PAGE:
All the rage right now in big data and analytics is advanced visualizations. These are fast-becoming coveted features in the growing market for maps and charts and other new and innovative ways of visualizing and processing all that data. Within the last year, almost every business intelligence and analytics vendor has added an advanced visualization model or add-on to capture this new market for visualizations. This includes the big players, for example IBM Cognos Insight, Microstrategy Visual Insight, SAP Visual Intelligence and Microsoft Power View.

BI_Data_VisualizationThis is down to the fact that visual discovery is now in big demand, writes Doug Henschen in Information Week. Indeed, market share stats show that Tableau Software – one of the leaders in advanced data visualization – was the fastest growing vendor in business intelligence in 2011, almost doubling their software revenue.

Why is visualization such a big deal right now? In short, it makes data-analysis much, much easier. One of the most commonly cited challenges with regards to the use of conventional business intelligence query and the usual analysis tools is to do with the ease of use. This increases exponentially as the software becomes more complex or the employees less tech-savvy.

For example, Match.com – arguably one of the biggest online dating service providers – started using Tableau Software to put the data analysis “In the hands of our users, not elite analytics of BI experts,” in the words of Atin Kulkarni, senior director of strategy and analytics. Important here, cites Kulkarni, is the ability to perform geospatial visualizations that put it head and shoulders above the standard charts and graphs of the basic office suite. Match.com are expanding into the real world with offline dating events; cooking classes, wine tasting and the like to expand its online dating business.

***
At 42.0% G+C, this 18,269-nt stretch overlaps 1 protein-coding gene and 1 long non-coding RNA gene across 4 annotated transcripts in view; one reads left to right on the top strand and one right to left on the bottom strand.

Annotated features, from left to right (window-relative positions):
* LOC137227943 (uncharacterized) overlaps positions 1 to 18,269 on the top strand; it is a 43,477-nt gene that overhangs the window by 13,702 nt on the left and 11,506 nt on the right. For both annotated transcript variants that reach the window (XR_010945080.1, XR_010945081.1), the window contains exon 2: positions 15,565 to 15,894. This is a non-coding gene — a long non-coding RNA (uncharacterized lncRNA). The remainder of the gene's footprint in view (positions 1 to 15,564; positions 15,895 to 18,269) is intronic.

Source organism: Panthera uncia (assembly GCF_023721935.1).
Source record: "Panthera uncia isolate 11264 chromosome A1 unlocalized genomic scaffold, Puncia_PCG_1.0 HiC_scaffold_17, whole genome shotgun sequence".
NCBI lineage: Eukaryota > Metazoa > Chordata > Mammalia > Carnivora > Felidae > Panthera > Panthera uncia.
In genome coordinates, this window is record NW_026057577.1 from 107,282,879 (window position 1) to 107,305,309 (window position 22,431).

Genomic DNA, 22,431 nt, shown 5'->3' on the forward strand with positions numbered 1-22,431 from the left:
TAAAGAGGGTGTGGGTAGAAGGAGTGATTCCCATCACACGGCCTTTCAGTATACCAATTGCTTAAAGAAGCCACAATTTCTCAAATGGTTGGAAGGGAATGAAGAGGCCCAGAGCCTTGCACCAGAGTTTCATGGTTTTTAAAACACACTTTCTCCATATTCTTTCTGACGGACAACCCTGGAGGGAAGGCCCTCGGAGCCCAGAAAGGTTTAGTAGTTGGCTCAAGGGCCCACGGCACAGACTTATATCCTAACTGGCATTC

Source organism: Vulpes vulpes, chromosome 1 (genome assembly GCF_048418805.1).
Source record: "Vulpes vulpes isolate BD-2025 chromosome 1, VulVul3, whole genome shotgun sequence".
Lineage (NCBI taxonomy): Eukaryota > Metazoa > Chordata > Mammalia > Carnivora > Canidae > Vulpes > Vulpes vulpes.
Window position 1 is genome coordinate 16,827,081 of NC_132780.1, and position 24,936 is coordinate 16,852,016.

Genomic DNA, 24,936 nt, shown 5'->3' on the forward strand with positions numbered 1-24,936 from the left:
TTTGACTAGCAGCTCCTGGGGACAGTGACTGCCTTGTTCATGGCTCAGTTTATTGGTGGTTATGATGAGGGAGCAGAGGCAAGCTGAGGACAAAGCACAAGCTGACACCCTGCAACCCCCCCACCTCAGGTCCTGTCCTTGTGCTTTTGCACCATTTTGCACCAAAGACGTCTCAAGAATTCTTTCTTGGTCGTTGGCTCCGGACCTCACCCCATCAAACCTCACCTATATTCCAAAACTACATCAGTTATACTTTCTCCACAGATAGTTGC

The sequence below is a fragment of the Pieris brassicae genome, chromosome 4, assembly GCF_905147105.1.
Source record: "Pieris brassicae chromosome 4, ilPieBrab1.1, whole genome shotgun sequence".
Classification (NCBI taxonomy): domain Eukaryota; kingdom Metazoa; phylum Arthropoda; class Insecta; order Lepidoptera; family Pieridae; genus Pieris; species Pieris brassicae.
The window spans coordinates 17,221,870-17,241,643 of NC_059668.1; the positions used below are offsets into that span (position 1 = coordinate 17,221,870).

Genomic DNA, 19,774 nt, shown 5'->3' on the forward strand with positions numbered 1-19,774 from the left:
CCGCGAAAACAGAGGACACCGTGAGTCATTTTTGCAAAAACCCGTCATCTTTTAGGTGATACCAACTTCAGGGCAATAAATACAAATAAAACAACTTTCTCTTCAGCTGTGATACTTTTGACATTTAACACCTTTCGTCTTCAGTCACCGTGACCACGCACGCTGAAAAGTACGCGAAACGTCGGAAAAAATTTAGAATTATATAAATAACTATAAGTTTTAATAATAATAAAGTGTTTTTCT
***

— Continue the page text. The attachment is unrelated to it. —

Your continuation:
However, to draw customers it needs to draw its users to a particular location. Using data visualizations superimposed onto a map, the ability to see instantly where clusters of users of compatible age and gender occur. This allows the Match.com team to easily identify promising neighborhoods for their events so they can start ringing around venues.

The question is how to separate the ‘advanced’ visualization products from the chaff? Six traits separate the advanced visualizations from static graphs: dynamic data, visual querying, linked multi-dimensional visualization, animation, personalization and actionable events. This is exactly why big data and analytics are crucial issues inextricably linked to the data-visualization conversation. Big data insights and big data predictions, while useful on their own, are understood much more easily – and crucially – much more quickly when presented in a visual and accessible form.

Big Data and related technologies – from data warehousing to analytics and business intelligence (BI) – are transforming the business world. Big Data is not simply big: Gartner defines it as “high-volume, high-velocity and high-variety information assets.” Managing these assets to generate the fourth “V” – value – is a challenge. Many excellent solutions are on the market, but they must be matched to specific needs. At GRT Corporation our focus is on providing value to the business customer.

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